Once you find the right person, there's the matter of figuring out what to teach them. Full-line remodeling and design/build sales processes are rather abstract, relative to other business systems, and, chances are, reside solely in the head of the company principal. “You must have written procedures and policies,” Shore says.

Sea Pointe's training manual includes everything from dress codes and how to handle yourself in front of a client, to what forms are used and in what order everything is done. “It covers all the highlights of how things work, and why we do them,” Shore says.

David Callahan, owner of Callahan & Peters, in Glenview, Ill., took a novel approach to putting his sales process down on paper. He has charged his recent sales hire — his first — with writing the company's sales manual. “He has experience in remodeling sales for companies larger than ours,” Callahan says of his new employee. “I invited him to bring that experience to the process.” Once a first draft is finished, Callahan says, “I review it with my slant toward who we are.”

The training process at most companies involves the new hire tagging along on sales calls for some length of time. For example, new salespeople at Excel apprentice under Mirando as design assistants, going out on sales calls with him and gradually doing more and more of the work until they are able to do everything on their own. Going from assistant to full-on designer/salesperson takes about a year.

But the very nature of sales can make it difficult to impart what's been successful for you onto a new hire. “Really good salespeople know how to drift outside the lines,” says Mark Richardson, president of Bethesda, Md.–based Case Design/Remodeling and national franchisor Case Handyman Services. “But as a coach, you have to walk your talk. You have to go overboard following the rules.” Once the new hire has spent ample time at the side of an experienced salesperson, it's common practice to have them switch roles, with the veteran shadowing the rookie.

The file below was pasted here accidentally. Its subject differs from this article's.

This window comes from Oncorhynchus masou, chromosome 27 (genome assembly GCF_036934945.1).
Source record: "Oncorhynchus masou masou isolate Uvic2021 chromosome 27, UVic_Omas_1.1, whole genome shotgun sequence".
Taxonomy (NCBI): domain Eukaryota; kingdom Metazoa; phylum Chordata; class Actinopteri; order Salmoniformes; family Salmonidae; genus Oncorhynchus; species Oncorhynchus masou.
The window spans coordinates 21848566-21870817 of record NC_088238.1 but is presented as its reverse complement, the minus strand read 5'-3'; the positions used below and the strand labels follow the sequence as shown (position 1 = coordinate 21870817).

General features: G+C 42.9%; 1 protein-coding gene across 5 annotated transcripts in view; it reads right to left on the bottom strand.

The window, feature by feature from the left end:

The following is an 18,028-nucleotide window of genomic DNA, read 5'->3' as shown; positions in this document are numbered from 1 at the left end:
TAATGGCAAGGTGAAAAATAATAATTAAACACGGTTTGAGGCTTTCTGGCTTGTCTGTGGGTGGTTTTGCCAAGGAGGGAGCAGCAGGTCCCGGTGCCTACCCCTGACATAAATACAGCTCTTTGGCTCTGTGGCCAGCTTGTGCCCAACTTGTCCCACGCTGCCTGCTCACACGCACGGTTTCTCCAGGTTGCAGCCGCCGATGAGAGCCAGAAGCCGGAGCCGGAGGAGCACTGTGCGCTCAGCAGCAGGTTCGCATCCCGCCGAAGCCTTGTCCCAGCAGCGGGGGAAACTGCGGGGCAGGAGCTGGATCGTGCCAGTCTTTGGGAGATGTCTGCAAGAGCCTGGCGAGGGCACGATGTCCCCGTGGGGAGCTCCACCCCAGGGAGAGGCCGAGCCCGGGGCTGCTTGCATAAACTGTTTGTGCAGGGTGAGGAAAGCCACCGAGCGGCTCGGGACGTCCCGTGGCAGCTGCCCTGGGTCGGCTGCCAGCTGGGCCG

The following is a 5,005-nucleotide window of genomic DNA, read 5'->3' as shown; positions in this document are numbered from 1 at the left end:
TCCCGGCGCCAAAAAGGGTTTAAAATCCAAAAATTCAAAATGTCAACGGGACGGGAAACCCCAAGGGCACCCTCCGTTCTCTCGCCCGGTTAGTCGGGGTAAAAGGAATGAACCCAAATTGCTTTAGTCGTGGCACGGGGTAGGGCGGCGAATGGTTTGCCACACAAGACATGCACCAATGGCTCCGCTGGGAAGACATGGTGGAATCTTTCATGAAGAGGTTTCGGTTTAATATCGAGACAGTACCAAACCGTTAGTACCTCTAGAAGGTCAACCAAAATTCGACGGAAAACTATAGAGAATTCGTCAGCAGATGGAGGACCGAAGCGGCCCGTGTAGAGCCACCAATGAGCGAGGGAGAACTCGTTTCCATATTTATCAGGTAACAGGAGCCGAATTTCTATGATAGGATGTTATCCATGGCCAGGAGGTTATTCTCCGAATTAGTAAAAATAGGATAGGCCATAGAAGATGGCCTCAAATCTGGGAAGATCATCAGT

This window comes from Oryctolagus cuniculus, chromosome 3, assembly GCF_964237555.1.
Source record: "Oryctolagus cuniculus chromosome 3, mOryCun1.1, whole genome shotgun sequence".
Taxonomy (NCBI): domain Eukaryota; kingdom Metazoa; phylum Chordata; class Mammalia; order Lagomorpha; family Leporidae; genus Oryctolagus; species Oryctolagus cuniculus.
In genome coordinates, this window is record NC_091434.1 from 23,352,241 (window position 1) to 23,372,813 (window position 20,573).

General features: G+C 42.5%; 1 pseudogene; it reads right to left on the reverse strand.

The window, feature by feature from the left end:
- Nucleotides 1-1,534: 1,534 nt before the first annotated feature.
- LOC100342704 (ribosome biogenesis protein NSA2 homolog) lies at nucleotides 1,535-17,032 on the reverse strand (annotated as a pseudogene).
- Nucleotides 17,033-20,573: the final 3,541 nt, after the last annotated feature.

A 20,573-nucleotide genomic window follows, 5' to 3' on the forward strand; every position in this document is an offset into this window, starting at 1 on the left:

That tactic brings its own challenge. “It can be very difficult to keep your mouth shut, but you have to,” Wells says. “They are probably going to ruin some leads you could have sold, but you have to let them earn their wings.”

Indeed, many remodelers are reticent to entrust sales responsibilities to their employees. “Your clients are your clients, your friends, and your relationships,” says Mark Franko, CEO of Franko-LaFratta Construction, in Richmond, Va. “But you have to be able to let go. The worst thing you can do is to sabotage your salespeople by not letting them do what you hired them to do.”

A thorough hiring process will also help alleviate some of those fears. Callahan went through a six-week interview process with his recent sales hire. “Am I going to have a hard time letting go?” asks Callahan, who had handled sales for the company since he started it. “No, I'm not. I realize that it absolutely has to happen for us to grow, and I spent enough time interviewing him that I feel he's a really good fit.”

KEEP WATCH Once you hire your first salesperson, you'll find yourself in need of someone to fill another new role in your company: that of sales manager. Shore hired his when he had five salespeople on staff; Wells says he thinks eight is the threshold. Richardson suggests that you consider a full-time sales manager for every five to 10 salespeople you have on your team. Any fewer than that, and the solution is to have someone in your company wearing multiple hats, managing sales in addition to other duties.

That person is most likely to be the company owner. Wells cautions against having a salesperson also acting as sales manager because of the possible conflict of interest. “The potential is there for that person to cherry-pick leads,” he says. Or, you might end up with a commissioned employee spending more time managing than selling, which is unfair to them.